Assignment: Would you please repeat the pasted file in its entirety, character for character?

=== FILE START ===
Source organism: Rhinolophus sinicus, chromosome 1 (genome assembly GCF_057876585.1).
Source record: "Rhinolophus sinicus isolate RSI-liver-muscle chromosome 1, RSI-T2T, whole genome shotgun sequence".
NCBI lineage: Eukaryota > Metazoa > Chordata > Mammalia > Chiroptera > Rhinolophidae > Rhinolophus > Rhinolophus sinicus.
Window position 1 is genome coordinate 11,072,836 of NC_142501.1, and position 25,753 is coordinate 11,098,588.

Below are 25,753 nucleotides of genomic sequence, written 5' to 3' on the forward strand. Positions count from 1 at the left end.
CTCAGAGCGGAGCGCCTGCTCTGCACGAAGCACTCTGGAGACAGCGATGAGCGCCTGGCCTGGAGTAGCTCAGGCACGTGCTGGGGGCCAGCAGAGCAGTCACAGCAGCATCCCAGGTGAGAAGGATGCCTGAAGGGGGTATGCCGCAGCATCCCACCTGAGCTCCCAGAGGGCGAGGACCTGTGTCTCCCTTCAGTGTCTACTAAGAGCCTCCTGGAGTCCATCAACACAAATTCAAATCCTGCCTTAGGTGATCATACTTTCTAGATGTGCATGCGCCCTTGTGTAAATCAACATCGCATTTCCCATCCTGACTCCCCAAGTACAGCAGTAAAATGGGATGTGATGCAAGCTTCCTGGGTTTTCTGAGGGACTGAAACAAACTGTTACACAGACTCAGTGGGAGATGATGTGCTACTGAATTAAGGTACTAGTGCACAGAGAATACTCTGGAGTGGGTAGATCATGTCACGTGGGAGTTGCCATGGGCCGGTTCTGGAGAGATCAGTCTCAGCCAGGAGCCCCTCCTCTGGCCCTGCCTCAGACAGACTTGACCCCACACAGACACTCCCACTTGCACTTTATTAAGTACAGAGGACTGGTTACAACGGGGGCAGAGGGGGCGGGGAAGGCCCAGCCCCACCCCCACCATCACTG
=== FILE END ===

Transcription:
Source organism: Rhinolophus sinicus, chromosome 1 (genome assembly GCF_057876585.1).
Source record: "Rhinolophus sinicus isolate RSI-liver-muscle chromosome 1, RSI-T2T, whole genome shotgun sequence".
NCBI lineage: Eukaryota > Metazoa > Chordata > Mammalia > Chiroptera > Rhinolophidae > Rhinolophus > Rhinolophus sinicus.
Window position 1 is genome coordinate 11,072,836 of NC_142501.1, and position 25,753 is coordinate 11,098,588.

Below are 25,753 nucleotides of genomic sequence, written 5' to 3' on the forward strand. Positions count from 1 at the left end.
CTCAGAGCGGAGCGCCTGCTCTGCACGAAGCACTCTGGAGACAGCGATGAGCGCCTGGCCTGGAGTAGCTCAGGCACGTGCTGGGGGCCAGCAGAGCAGTCACAGCAGCATCCCAGGTGAGAAGGATGCCTGAAGGGGGTATGCCGCAGCATCCCACCTGAGCTCCCAGAGGGCGAGGACCTGTGTCTCCCTTCAGTGTCTACTAAGAGCCTCCTGGAGTCCATCAACACAAATTCAAATCCTGCCTTAGGTGATCATACTTTCTAGATGTGCATGCGCCCTTGTGTAAATCAACATCGCATTTCCCATCCTGACTCCCCAAGTACAGCAGTAAAATGGGATGTGATGCAAGCTTCCTGGGTTTTCTGAGGGACTGAAACAAACTGTTACACAGACTCAGTGGGAGATGATGTGCTACTGAATTAAGGTACTAGTGCACAGAGAATACTCTGGAGTGGGTAGATCATGTCACGTGGGAGTTGCCATGGGCCGGTTCTGGAGAGATCAGTCTCAGCCAGGAGCCCCTCCTCTGGCCCTGCCTCAGACAGACTTGACCCCACACAGACACTCCCACTTGCACTTTATTAAGTACAGAGGACTGGTTACAACGGGGGCAGAGGGGGCGGGGAAGGCCCAGCCCCACCCCCACCATCACTG